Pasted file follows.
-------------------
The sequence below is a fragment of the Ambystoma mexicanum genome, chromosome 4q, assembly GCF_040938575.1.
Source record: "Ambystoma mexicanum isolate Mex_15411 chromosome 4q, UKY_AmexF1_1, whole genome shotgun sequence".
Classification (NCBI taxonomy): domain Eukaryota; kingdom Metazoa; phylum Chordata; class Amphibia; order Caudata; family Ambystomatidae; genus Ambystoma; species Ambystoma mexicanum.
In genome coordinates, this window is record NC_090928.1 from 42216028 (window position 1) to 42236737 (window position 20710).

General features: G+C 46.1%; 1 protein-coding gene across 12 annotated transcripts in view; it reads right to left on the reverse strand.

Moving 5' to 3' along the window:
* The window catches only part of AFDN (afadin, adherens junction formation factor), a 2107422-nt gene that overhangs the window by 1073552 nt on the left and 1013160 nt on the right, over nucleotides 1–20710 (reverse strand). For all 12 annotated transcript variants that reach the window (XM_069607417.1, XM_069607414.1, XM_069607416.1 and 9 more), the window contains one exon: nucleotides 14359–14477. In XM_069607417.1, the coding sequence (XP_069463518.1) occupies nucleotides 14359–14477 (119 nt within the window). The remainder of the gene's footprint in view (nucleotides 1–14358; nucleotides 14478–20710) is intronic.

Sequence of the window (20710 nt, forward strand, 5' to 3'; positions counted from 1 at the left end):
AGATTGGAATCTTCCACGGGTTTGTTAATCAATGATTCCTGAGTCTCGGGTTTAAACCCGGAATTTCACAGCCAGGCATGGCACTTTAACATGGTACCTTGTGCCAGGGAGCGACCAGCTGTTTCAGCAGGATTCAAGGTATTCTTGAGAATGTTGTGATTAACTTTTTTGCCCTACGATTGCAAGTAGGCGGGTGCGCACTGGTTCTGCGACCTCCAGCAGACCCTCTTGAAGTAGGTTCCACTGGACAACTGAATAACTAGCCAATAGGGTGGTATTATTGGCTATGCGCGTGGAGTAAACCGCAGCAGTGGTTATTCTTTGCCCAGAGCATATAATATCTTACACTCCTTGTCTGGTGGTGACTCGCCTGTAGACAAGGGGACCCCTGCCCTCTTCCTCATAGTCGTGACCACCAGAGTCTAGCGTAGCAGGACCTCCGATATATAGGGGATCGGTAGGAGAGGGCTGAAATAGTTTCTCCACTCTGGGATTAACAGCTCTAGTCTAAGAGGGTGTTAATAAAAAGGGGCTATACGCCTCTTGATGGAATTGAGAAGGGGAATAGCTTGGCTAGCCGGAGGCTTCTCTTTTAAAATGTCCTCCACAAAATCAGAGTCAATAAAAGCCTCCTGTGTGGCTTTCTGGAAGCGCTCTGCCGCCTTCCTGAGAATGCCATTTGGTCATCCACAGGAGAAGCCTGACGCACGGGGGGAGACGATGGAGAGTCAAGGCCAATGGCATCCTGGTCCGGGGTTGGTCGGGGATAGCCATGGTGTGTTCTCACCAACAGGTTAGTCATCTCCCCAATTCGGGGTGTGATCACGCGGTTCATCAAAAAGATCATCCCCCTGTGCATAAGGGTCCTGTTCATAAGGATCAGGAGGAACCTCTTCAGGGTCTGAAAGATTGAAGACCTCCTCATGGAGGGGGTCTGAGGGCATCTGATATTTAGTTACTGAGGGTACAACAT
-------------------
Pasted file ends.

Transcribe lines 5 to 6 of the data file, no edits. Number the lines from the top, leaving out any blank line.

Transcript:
General features: G+C 46.1%; 1 protein-coding gene across 12 annotated transcripts in view; it reads right to left on the reverse strand.

Moving 5' to 3' along the window: